Olivier Georgeon's research blog—also known as the story of little Ernest, the developmental agent.

Keywords: situated cognition, constructivist learning, intrinsic motivation, bottom-up self-programming, individuation, theory of enaction, developmental learning, artificial sense-making, biologically inspired cognitive architectures, agnostic agents (without ontological assumptions about the environment).

Friday, April 8, 2011

Ernest 10.0 has a somatotopic map

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Ernest 10.0 is a shark. Sharks are archaic vertebrates whose brain didn't evolve much over the last 450 million years or so. Yet, a shark's brain contains the same set of basic anatomical components as modern vertebrates' brains (Brain, Wikipdia).

In particular, Ernest 10.0 has a somatotopic map—a brain area that represents Ernest's body in an isomorphic way. In humans, this area would correspond to the postcentral gyrus, also known as the primary somatosensory cortex.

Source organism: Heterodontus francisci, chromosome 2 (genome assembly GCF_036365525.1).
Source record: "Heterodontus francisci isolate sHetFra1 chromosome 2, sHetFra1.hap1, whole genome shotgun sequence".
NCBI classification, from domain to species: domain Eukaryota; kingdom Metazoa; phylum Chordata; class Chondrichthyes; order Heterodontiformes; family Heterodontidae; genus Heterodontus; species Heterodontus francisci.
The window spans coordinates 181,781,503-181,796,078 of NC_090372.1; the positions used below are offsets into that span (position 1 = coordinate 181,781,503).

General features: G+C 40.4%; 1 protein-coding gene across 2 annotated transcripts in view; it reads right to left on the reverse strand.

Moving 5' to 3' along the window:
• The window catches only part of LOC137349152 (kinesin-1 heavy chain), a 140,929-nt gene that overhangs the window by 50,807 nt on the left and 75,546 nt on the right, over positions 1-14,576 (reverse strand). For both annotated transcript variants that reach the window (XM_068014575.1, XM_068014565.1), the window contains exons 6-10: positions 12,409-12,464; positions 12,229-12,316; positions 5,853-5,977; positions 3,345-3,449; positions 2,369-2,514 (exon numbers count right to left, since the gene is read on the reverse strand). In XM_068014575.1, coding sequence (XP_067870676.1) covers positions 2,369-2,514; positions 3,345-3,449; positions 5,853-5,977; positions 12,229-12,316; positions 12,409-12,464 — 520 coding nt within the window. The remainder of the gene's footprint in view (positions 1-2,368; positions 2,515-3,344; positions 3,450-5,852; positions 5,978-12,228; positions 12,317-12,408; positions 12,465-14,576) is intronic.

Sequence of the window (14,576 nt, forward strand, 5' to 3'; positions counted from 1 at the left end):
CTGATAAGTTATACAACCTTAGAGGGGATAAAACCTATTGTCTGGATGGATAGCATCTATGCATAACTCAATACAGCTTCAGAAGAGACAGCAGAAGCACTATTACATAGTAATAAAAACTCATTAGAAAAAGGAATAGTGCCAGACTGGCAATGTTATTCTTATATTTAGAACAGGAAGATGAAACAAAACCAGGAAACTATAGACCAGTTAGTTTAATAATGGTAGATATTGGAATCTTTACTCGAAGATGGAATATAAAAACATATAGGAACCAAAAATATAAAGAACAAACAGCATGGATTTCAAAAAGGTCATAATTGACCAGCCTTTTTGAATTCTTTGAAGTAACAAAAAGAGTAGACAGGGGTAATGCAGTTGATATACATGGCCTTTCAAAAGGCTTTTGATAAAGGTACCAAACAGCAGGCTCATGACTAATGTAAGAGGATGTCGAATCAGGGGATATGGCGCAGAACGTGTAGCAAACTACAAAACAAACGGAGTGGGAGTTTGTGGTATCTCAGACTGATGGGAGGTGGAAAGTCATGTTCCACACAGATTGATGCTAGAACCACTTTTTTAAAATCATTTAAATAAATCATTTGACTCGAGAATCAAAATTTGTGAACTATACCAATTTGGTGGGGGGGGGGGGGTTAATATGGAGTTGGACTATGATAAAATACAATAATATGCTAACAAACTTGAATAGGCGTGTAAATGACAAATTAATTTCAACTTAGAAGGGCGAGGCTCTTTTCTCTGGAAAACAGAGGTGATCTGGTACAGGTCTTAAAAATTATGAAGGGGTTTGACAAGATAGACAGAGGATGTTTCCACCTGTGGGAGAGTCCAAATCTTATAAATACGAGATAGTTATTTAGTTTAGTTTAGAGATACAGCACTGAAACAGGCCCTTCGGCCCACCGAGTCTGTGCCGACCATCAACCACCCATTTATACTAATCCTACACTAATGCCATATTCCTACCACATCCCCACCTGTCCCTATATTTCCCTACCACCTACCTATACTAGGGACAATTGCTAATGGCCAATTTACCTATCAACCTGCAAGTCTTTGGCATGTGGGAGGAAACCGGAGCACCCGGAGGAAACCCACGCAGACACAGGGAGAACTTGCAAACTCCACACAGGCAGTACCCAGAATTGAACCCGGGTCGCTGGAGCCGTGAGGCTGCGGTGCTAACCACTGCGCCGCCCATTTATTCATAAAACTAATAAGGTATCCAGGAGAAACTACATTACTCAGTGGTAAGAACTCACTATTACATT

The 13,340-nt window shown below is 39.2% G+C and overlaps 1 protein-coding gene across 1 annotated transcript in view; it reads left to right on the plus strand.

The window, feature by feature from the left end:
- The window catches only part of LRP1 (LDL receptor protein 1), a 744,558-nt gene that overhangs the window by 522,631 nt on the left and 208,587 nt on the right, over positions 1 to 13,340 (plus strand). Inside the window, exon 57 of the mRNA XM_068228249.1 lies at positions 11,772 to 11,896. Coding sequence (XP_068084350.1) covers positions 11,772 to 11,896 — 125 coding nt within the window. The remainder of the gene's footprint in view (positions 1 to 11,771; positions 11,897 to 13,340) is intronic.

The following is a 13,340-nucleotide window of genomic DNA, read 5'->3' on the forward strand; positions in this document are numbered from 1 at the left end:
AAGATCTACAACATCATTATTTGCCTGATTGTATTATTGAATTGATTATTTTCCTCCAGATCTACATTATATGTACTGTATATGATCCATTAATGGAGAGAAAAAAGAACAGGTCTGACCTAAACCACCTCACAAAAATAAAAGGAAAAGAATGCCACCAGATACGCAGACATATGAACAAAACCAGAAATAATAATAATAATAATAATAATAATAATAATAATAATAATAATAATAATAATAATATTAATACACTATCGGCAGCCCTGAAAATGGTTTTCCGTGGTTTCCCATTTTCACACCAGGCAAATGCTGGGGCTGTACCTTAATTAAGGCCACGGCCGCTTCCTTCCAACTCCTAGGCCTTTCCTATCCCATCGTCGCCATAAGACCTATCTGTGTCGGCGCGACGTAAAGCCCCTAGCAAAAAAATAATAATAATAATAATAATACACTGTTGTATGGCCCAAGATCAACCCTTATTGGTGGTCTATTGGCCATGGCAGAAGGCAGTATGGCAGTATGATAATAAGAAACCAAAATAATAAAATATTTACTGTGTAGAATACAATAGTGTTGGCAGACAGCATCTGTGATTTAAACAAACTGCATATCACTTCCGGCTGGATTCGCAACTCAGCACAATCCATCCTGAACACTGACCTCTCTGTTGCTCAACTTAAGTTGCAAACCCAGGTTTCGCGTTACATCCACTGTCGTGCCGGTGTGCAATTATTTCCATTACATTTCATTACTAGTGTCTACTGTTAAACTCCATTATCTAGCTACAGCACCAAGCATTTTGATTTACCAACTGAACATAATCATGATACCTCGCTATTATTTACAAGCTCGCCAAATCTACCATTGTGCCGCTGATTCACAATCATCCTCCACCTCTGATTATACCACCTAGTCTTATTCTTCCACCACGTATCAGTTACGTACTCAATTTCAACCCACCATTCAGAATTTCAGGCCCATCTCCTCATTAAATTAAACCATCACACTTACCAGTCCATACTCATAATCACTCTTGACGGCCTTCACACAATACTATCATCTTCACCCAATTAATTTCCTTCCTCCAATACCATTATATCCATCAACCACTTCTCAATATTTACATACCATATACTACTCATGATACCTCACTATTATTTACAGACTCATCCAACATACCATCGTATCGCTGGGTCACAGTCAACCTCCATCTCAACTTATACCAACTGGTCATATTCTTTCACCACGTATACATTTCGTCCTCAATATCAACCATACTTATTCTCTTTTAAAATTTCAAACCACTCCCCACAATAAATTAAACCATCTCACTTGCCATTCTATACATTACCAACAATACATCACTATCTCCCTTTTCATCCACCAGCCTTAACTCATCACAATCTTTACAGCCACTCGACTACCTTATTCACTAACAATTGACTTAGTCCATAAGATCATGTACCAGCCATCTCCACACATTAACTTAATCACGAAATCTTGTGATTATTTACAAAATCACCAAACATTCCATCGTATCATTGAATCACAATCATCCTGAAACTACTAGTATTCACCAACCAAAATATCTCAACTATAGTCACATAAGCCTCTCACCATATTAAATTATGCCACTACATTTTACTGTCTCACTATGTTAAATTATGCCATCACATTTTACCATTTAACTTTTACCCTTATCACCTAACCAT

In this video, Ernest's somatotopic map is represented as a grayscale grid over Ernest's body. This grid has 9 cells that represent what Ernest touches in the 8 surrounding squares plus the square where he is standing.

Each cell in the somatotopic map can reflect three different kinds of tactile feelings:
- light gray: only water.
- medium gray: something soft, an alga or a fish that Ernest can swim over.
- black: something hard, a wall or the aquarium's side (the central cell is never black because Ernest cannot stand on a wall).

We hypothesize that the somatotopic map will be useful for acquiring a sense of space, although we don't yet know exactly how. We drew this hypothesis from the idea that our sense of space comes from the mere fact that our body occupies space. We, however, could not find much arguments in the literature to support this hypothesis.

Apart from his still-unexploited somatotopic map, and from the fact that he is always hungry for fish, Ernest 10.0 is the same as poor Ernest 9.3. This video shows how miserable he is. He has no sense of space and he is even unable to "simplify" a sequence consisting or turning six times 45° clockwise into a sequence consisting of turning twice 45° counterclockwise (see steps 267 or 279).

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